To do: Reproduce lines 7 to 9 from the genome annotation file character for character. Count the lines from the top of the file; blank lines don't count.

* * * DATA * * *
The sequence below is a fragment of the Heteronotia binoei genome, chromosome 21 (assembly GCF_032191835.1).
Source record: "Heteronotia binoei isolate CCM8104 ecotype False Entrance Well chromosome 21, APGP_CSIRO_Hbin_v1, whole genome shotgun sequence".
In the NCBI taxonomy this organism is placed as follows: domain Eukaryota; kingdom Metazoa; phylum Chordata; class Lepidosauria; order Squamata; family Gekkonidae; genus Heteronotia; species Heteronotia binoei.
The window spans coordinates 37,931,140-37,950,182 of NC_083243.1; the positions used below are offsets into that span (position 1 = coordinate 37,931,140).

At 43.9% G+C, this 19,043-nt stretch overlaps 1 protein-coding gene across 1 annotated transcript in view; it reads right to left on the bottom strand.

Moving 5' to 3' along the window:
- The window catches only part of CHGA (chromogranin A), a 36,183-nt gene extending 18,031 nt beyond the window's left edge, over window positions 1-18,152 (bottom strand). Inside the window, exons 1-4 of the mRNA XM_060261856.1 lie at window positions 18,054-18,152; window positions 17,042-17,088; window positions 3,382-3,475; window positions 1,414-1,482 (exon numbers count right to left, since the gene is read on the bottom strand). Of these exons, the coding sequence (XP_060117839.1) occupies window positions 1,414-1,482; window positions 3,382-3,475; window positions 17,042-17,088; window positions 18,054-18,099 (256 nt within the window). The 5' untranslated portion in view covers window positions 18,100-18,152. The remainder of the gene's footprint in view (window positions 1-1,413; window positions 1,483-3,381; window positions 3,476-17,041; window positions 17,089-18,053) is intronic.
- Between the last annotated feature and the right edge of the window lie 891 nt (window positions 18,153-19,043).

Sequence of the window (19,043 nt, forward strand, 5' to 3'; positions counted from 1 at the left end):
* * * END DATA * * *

- The window catches only part of CHGA (chromogranin A), a 36,183-nt gene extending 18,031 nt beyond the window's left edge, over window positions 1-18,152 (bottom strand). Inside the window, exons 1-4 of the mRNA XM_060261856.1 lie at window positions 18,054-18,152; window positions 17,042-17,088; window positions 3,382-3,475; window positions 1,414-1,482 (exon numbers count right to left, since the gene is read on the bottom strand). Of these exons, the coding sequence (XP_060117839.1) occupies window positions 1,414-1,482; window positions 3,382-3,475; window positions 17,042-17,088; window positions 18,054-18,099 (256 nt within the window). The 5' untranslated portion in view covers window positions 18,100-18,152. The remainder of the gene's footprint in view (window positions 1-1,413; window positions 1,483-3,381; window positions 3,476-17,041; window positions 17,089-18,053) is intronic.
- Between the last annotated feature and the right edge of the window lie 891 nt (window positions 18,153-19,043).

Sequence of the window (19,043 nt, forward strand, 5' to 3'; positions counted from 1 at the left end):